5 Tips For Moving From Prototype to Production

In our fifteen years of helping our clients transition from prototyping to first production run, we have picked up a few tips we would like to pass along. Not only will these tid-bits help you get to market with your new product faster, easier and cheaper, but it will make the process easier on your manufacturing team as well.

1) Ready! Fire! Aim! (Not Ready! Aim! Fire!)

A phrase borrowed and used here often from Ross Perot Jr.; like all big decisions in your lifetime: getting married, buying a home, having children, or starting a business: Jumping into Production on your project is a big, scary leap – but no one was ever 110% ready. Too many inventors and entrepreneurs get lost in the petty details and never pull the trigger. So when you think you are ready, fire away! After you have said go, be ready to make small course adjustments and be flexible with your engineering and manufacturing teams.

2) Shoot the Design Engineer!

We say this lovingly because we were founded by an Engineer! There comes a time in every product development that will require the engineering team to step back or begin working on a version 2.0 – but they must release 1.0 before they can move on. Often Engineers (ourselves included) want to get every last feature and every minute detail crammed into that first production run. Unfortunately, too often that results in severely delayed time tables and loss of potential revenue that would have kept the product alive well into second, third and fourth revisions. Those improvements could built your brand, given customers a reason to upgrade and kept revenue flowing – but if the first version gets stuck in the revision loop, your company probably won't stay afloat long enough to reach version 2.0.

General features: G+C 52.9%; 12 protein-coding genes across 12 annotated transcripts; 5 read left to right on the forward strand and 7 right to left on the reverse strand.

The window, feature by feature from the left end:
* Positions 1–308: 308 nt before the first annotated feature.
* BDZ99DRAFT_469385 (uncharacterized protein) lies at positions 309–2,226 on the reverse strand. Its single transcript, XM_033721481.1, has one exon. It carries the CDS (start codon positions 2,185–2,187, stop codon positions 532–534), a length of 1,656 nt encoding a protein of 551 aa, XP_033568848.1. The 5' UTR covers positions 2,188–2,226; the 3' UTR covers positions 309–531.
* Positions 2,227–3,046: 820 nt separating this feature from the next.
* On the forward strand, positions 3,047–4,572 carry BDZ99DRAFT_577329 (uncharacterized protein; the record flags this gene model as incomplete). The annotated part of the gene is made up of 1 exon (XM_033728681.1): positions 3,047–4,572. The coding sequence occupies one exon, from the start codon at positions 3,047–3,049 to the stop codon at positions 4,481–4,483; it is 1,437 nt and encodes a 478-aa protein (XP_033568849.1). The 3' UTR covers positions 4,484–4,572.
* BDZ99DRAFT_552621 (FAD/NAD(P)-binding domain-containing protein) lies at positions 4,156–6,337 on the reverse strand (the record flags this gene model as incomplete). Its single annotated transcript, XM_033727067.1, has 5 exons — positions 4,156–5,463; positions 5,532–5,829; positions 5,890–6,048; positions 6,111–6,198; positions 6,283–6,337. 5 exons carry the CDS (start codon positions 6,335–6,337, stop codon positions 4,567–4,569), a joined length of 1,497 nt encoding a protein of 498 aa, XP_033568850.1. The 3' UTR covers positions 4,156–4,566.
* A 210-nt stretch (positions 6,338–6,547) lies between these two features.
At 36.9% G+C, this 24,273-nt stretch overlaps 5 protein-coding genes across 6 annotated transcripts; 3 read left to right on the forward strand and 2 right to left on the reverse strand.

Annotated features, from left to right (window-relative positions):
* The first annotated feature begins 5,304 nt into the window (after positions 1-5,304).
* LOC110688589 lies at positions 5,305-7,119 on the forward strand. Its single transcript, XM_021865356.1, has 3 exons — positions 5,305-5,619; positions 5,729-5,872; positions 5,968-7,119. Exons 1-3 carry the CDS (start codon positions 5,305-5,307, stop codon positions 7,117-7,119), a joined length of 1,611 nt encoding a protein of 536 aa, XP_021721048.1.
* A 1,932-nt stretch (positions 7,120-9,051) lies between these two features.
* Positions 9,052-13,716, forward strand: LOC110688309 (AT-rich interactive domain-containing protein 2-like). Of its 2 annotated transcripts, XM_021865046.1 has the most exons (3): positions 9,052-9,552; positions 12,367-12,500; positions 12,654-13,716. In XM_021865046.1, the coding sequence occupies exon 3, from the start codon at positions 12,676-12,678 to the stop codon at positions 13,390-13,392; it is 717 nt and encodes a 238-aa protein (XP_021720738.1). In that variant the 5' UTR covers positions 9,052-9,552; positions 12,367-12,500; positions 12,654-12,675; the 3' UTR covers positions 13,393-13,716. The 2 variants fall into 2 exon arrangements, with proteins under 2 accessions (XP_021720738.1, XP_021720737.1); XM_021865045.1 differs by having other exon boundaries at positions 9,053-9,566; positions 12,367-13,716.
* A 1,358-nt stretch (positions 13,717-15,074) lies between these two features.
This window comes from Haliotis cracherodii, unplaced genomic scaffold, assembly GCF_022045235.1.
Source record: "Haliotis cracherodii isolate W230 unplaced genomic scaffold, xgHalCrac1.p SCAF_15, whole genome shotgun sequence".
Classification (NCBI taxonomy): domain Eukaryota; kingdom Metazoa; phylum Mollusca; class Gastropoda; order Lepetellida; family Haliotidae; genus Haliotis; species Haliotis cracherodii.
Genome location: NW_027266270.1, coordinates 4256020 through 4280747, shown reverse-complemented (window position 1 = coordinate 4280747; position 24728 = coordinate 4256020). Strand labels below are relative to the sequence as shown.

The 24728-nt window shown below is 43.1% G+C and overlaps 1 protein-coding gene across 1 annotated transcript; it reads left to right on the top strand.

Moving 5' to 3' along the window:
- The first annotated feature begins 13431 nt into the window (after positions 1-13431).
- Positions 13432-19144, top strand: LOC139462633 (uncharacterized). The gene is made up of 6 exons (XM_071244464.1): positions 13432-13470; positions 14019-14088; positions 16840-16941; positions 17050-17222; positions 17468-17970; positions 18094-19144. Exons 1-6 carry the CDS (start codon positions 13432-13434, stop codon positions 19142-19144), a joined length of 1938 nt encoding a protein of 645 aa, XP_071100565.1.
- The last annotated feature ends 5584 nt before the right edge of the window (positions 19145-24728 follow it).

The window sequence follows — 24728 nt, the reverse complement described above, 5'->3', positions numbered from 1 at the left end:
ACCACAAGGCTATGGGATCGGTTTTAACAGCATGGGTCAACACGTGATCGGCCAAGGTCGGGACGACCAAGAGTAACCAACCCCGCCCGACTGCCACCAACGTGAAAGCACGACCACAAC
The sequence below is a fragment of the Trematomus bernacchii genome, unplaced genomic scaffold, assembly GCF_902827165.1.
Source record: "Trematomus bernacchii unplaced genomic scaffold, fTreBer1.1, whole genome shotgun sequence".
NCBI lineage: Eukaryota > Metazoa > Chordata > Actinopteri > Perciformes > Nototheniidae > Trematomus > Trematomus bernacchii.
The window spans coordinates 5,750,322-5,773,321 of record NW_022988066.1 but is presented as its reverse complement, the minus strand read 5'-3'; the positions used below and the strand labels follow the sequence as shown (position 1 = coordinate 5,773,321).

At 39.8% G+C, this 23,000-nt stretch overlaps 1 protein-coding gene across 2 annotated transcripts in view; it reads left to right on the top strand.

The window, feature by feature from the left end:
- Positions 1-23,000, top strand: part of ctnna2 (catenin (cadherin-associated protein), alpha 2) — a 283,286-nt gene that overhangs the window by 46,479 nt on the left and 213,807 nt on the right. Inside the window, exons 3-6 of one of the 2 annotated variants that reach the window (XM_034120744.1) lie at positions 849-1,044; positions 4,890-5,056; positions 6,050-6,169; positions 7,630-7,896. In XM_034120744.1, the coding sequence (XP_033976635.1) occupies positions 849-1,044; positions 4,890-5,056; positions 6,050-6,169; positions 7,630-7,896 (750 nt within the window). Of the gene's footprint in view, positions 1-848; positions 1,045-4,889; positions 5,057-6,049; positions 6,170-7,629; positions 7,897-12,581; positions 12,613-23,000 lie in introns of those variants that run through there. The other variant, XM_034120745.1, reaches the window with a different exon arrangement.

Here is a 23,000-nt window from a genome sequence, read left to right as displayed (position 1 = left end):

3) Make good investments in Tooling

Non-reoccurring Engineering (NRE) and tooling costs can pile up quickly, but those investments are what enable you to scale and become profitable quickly when your demand increases. Work with your engineering and manufacturing team to make decisions with regard to NRE and tooling that you can live with today and tomorrow.

4) Work with a great Manufacturing Engineer

Just as it's time for the design engineer to go on vacation, equally as important is to have your manufacturing engineer (or team) ready for action. As you start receiving first articles, chances are you are going to have a few surprises. There is no better way to handle the curve balls headed your direction, than to have your manufacturing engineer ready to evaluate, make changes and communicate with your manufacturer.

5) Choose the right manufacturer

Whether you decide to manufacture in the US or abroad finding the manufacturing team that fits your project is key. Most contract manufacturers has a niche, find out what that niche is when you're talking to potential manufacturing partners and see if your project makes sense with that partner. We're brushing over the normal advice like checking references, capabilities, reputation and being cautious at the start.

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